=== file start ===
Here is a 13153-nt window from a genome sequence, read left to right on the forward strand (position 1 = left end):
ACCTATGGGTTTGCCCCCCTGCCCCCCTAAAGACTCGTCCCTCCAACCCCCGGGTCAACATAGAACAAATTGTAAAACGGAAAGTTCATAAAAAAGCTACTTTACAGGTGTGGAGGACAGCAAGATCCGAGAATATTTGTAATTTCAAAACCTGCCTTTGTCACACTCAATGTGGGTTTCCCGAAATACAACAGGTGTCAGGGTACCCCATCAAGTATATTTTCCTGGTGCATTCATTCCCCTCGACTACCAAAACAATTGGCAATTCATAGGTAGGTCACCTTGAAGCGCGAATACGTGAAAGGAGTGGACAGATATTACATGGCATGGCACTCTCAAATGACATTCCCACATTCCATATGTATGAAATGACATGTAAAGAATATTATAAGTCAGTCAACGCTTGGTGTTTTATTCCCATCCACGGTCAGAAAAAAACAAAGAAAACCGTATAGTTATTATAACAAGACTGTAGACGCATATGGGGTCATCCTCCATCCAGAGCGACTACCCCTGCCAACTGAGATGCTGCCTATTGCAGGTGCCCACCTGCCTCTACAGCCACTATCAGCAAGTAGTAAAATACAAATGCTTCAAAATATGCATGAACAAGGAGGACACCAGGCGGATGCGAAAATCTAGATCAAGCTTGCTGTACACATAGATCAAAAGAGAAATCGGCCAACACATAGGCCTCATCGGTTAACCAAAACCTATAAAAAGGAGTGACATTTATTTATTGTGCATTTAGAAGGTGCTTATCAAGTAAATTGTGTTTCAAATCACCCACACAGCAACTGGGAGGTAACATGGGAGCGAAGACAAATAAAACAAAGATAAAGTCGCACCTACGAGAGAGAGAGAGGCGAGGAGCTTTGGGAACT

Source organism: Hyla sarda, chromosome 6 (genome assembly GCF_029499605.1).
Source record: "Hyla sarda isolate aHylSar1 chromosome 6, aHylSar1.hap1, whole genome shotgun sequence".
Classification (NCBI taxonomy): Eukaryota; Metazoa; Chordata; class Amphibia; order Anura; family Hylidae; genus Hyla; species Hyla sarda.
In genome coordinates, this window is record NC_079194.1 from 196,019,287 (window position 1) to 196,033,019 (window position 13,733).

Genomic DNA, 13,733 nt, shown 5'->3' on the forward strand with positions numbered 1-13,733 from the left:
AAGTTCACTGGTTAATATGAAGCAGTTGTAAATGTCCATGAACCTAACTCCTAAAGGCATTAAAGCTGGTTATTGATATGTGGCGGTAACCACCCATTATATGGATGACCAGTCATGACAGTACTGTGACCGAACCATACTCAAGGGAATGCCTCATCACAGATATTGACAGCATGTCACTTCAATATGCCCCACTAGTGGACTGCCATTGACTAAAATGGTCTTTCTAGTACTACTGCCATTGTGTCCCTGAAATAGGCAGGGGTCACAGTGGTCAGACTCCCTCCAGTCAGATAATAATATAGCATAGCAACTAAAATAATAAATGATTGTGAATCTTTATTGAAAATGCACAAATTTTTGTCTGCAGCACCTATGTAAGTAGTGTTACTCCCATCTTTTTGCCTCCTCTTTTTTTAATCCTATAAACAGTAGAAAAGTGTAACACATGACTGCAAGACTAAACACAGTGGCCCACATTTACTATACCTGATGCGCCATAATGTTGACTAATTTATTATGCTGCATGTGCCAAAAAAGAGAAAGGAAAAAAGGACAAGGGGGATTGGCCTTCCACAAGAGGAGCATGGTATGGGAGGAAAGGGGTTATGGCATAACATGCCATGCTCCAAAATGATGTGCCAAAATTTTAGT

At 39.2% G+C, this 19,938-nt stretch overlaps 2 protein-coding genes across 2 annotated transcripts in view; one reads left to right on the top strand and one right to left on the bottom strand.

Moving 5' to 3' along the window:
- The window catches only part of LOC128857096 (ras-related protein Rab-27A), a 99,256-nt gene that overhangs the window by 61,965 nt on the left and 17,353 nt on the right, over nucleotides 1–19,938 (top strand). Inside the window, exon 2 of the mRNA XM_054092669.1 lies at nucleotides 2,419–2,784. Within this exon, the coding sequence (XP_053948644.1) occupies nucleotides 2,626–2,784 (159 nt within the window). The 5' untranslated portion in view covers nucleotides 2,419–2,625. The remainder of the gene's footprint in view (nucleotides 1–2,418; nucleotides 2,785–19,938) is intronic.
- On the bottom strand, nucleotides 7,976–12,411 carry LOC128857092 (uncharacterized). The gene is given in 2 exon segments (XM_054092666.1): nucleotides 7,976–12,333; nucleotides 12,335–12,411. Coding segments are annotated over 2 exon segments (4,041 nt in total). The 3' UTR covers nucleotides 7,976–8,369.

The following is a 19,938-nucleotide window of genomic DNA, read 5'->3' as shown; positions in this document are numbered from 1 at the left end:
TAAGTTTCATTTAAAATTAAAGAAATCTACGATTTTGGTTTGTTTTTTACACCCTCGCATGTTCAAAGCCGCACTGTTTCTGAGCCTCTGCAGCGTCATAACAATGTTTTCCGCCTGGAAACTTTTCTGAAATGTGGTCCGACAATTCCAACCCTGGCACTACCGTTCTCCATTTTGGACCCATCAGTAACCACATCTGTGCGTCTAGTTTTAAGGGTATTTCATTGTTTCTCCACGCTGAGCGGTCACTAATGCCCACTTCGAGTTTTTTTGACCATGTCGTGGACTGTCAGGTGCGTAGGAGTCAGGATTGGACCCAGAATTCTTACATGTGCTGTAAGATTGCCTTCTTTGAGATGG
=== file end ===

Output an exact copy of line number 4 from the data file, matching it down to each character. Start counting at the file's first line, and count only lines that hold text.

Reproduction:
Source record: "Hyla sarda isolate aHylSar1 chromosome 6, aHylSar1.hap1, whole genome shotgun sequence".